Verdict in the Michael Bailey Inquest

Monday 9 February 2009

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Michael Bailey was found hanging in the segregation unit at HMP Rye Hill on 24 March 2005. His death was one of three controversial deaths at the privately-run prison in a fifteen month time period. In the month following the death, Rye Hill was heavily criticised by HM Chief Inspector of Prisons who found that "the prison had deteriorated to the extent that we considered that it was at that time an unsafe and unstable environment, both for prisoners and staff.

Today the jury gave a damning verdict, see below for the full report

Michael Bailey's family is represented by INQUEST Lawyers Group member barrister Leslie Thomas of Garden Court Chambers, instructed by Nogah Ofer of Hickman and Rose Solicitors.

Main points of the case:

  • Damning inditement of Private prison system.
  • Mental ill man not cared for in prison.
  • Left to die in cell at a time of great vulnerability.

Jury's verdict: Michael Tesfa Bailey

Verdict/INQUISTION

Injury causing death 1(a) Hanging

Time place and circs

At 12.05 on 24 March 2005 in cell 21 on seg unity at HMP Rye Hill, Michael Bailey killed himself whist suffering from a mental illness. We consider that the following factors caused or were more than minimal causal contribution to his death

1. There was a complete or partial failure of communication between

(a) the healthcare staff and the segregation unit staff and

(b) the segregation unit staff and the healthcare staff

concerning Michael Bailey's condition, behaviour, care needs, treatment and medication.

2. There was a failure to carry out a full or adequate mental health assessment during the time that Michael Bailey was held in the segregation unit.

3. That

(a) the prison officers knew or ought to have known that Michael Bailey

was under a real and immediate risk of self harm/suicide

(b) the healthcare staff knew or ought to have known that Michael Bailey

was under a real and immediate risk of self harm/suicide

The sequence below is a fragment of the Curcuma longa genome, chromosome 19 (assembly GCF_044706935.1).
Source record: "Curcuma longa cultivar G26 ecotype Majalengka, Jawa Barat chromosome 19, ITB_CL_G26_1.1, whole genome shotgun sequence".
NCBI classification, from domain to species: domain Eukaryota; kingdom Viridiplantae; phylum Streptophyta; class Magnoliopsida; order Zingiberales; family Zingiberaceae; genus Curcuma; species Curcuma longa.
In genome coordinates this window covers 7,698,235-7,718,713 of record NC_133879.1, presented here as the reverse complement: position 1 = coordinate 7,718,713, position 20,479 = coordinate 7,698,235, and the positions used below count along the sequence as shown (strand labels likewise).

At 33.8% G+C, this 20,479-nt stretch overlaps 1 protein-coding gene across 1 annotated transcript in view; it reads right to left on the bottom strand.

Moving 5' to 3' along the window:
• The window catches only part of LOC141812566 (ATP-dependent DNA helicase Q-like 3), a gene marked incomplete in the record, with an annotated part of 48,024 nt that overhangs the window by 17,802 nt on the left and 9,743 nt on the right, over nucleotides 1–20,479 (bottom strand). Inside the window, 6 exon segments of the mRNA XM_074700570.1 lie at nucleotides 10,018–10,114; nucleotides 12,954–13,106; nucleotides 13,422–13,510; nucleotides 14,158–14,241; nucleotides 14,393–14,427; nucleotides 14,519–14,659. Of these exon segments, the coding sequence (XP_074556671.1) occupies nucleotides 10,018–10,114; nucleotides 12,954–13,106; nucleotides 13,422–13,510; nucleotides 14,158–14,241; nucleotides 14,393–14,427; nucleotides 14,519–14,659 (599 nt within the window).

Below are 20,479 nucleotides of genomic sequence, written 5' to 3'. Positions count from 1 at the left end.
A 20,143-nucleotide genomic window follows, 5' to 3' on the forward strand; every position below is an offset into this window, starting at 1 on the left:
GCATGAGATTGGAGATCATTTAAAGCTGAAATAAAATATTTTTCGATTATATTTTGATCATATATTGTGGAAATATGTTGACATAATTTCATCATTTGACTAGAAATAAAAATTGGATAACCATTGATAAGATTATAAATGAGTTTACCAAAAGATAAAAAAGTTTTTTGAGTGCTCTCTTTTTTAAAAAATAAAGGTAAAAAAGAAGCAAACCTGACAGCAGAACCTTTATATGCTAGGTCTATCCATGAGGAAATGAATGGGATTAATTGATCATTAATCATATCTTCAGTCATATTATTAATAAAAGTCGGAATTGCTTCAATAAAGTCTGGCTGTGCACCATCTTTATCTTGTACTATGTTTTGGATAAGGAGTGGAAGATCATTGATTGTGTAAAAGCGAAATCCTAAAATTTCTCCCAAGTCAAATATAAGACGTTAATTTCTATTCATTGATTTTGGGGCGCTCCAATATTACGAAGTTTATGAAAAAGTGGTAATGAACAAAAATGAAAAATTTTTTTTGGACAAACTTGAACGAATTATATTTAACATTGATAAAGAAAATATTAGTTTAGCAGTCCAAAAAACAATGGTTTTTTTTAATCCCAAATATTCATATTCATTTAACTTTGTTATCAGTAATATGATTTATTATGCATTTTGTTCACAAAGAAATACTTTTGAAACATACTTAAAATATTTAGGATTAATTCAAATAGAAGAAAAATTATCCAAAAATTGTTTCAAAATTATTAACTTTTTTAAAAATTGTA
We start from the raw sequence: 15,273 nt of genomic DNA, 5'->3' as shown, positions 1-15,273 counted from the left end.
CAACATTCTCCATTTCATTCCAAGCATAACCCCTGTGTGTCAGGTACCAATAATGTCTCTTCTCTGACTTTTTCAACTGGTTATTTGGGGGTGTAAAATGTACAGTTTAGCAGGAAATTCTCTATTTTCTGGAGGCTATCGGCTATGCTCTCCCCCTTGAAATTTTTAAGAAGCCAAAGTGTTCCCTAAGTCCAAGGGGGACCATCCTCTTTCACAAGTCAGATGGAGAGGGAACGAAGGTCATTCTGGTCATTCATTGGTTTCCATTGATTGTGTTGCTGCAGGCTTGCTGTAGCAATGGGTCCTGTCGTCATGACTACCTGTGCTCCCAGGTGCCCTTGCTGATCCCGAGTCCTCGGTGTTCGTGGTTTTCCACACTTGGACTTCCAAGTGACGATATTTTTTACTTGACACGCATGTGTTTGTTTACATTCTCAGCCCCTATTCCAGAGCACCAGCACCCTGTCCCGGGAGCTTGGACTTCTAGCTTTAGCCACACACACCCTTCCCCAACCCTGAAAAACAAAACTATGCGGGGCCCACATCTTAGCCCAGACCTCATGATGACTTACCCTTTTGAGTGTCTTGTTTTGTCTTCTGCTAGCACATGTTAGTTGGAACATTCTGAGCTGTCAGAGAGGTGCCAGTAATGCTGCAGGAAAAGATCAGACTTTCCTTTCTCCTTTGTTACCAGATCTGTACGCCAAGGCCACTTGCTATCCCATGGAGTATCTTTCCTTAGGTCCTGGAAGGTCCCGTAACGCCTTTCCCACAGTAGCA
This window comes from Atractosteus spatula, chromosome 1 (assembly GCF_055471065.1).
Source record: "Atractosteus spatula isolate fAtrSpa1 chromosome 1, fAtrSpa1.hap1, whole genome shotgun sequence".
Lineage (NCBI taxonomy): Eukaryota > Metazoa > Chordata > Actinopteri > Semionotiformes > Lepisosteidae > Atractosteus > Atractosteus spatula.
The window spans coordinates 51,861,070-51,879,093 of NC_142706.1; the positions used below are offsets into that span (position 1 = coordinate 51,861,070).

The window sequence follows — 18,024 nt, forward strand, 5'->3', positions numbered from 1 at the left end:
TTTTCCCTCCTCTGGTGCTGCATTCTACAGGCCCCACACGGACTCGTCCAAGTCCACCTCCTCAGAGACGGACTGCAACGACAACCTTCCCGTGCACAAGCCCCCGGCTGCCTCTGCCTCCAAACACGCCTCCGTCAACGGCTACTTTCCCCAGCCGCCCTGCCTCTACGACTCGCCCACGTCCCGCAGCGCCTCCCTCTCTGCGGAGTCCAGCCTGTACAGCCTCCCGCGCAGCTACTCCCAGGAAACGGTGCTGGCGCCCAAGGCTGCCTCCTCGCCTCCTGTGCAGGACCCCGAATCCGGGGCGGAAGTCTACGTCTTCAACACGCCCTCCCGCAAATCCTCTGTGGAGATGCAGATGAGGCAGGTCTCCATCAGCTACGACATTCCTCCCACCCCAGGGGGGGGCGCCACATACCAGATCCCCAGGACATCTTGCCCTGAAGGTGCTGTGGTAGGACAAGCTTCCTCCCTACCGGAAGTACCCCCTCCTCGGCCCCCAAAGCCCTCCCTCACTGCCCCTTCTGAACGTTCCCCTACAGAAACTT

(c) the doctors knew or ought to have known that Michael Bailey

was under a real and immediate risk of self harm/suicide

4. The failure to recognise the serious nature of Michael Bailey's mental condition resulted in a lost opportunity to render medical treatment.

5. Michael Bailey's death would on a balance of probability have been avoided if

(a) the observations had been properly carried out and recorded

(b) he had been given appropriate medication

(c) he had been placed on constant observations.

(d) healthcare staff had acted upon the information already available to them.

6. The lack of trained and experienced staff and the lack of effective management on the segregation unit created an unsafe environment in which to hold Michael Bailey.

7. Michael Bailey should have continued to be housed on the segregation unit until once he became at risk of self harm/suicide. But should have been transferred to the healthcare unit once he demonstrated signs of psychosis.

8. There was a failure on the part of all staff to take responsibility for ensuring Michael Bailey's safety.

9. There was a system failure in the training, implementation, and operation of the Suicide and Self Harm policy at Rye Hill.

10. Cell 21 into which Michael Bailey was placed was not a safe cell. In considering this we believe there was also a failure to ensure that he did not have the means to self harm.

11. The prison staff, Healthcare staff and doctors did not do all that reasonably could be expected of them to prevent Mr Bailey hanging himself.

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